Breakthrough Failure to Success: Doing the “Thing”

As I meet people from all walks of life, I often encounter those pursuing a profession with plans to change tack someday. Usually the idea is to establish herself well enough to then do something completely different, such as become very serious about a creative hobby or start a business. This type of ambition is so common it’s practically a human leitmotif, so it never surprises me that people of all professions harbor goals to do something else—some “Thing”—in the future.

One of my roles as a speaker and educator is to offer succor and support to people of this ilk. I have learned many lessons through my own work and working alongside many dynamic people in theatre and film. I have witnessed trials undergone at great expense for the chance at terrific rewards, and there has been incredible success and tremendous failure along the way. What have I learned? That there is no chance at success until you do the Thing. Whatever that Thing may be for you, the journey has not started until you have stopped considering, planning and hand-wringing and start doing. There is virtually no way to make progress without taking that risk, and it requires that you put yourself out there. While there is no way to be entirely certain of a win, taking the risk is the only chance at reward, whatever you may seek.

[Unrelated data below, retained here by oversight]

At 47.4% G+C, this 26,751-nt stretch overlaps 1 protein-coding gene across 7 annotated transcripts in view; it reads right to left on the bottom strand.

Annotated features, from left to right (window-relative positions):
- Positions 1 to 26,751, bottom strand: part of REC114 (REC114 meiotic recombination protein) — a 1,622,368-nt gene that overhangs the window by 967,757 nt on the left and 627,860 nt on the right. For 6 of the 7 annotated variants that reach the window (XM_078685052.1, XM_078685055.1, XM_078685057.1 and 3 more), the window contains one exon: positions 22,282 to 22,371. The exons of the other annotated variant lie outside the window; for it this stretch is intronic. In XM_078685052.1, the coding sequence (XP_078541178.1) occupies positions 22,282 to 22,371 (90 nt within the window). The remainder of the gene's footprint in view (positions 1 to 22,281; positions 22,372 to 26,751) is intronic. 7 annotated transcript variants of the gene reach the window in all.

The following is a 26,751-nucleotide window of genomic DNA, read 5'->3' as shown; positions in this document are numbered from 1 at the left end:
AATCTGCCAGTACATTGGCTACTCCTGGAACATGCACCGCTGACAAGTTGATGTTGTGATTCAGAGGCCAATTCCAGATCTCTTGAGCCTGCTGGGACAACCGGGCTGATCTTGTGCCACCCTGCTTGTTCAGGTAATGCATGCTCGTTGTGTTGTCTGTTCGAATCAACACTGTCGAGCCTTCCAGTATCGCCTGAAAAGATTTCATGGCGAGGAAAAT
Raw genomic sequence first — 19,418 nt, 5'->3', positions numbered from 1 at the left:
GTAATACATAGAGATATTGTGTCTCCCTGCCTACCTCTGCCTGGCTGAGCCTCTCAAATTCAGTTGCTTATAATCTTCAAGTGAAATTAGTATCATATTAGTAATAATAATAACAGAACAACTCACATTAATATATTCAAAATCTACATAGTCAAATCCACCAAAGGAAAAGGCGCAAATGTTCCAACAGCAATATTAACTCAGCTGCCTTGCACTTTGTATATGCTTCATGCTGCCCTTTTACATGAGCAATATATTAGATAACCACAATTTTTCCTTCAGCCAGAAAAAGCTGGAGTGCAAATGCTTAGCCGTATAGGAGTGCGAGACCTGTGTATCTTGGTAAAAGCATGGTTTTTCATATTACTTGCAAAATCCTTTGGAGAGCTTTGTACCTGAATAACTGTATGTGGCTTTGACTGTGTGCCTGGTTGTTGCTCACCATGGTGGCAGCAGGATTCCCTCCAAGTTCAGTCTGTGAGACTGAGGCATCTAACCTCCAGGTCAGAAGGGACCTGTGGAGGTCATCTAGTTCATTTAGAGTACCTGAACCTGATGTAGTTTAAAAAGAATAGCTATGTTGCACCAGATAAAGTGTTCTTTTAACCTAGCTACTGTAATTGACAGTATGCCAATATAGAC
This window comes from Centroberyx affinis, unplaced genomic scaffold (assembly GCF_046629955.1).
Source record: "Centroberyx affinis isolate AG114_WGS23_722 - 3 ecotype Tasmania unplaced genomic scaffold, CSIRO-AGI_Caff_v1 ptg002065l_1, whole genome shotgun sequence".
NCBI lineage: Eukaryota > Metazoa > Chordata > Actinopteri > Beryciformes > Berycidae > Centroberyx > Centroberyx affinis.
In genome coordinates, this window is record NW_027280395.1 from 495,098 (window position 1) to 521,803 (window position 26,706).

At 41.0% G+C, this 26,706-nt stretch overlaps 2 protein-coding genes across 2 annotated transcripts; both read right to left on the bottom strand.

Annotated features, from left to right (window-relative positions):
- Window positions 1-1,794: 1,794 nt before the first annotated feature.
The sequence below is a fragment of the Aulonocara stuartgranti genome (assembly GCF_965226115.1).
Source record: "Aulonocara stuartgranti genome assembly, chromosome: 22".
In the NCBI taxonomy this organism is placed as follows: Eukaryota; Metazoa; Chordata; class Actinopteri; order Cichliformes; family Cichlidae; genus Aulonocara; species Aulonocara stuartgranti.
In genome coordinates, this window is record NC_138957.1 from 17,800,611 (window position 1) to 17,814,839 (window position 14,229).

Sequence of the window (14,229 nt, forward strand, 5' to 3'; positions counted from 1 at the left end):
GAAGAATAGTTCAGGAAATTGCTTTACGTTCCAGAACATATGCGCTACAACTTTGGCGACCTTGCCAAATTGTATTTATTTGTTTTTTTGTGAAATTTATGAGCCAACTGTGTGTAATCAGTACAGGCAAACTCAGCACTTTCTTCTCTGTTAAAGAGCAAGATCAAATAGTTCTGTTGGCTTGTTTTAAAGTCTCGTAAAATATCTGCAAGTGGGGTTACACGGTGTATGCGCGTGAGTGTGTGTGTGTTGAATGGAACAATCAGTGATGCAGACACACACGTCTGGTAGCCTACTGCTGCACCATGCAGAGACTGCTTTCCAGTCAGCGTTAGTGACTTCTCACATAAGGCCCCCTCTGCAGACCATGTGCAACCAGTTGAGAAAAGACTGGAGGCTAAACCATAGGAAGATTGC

I was reminded of this idea recently as I read a Brainpickings  interview with Humans of New York founder Brandon Stanton. Like many people fascinated by culture and seeking to expand their knowledge, I’m a great fan of both Maria Popova’s Brainpickings and Stanton’s Humans of New York. Each offers a unique perspective—Brainpickings is curated and distilled as if from a visit to the rare editions section, while Humans of New York shares visceral stories curated from the streets of New York. Both are beautifully redolent of humanism. In the interview, Stanton shares how he finally began to do the Thing: He had a day job as a bond trader, and the unraveling of that job and his nascent talent for photography is what brought about the phenomenon that is Humans of New York. It’s an inspiring story, one that reminds me of how our failures can lead to success. If you’re someone tempted or pushed to make a go of a long-smoldering avocation, I challenge you to go and do the Thing.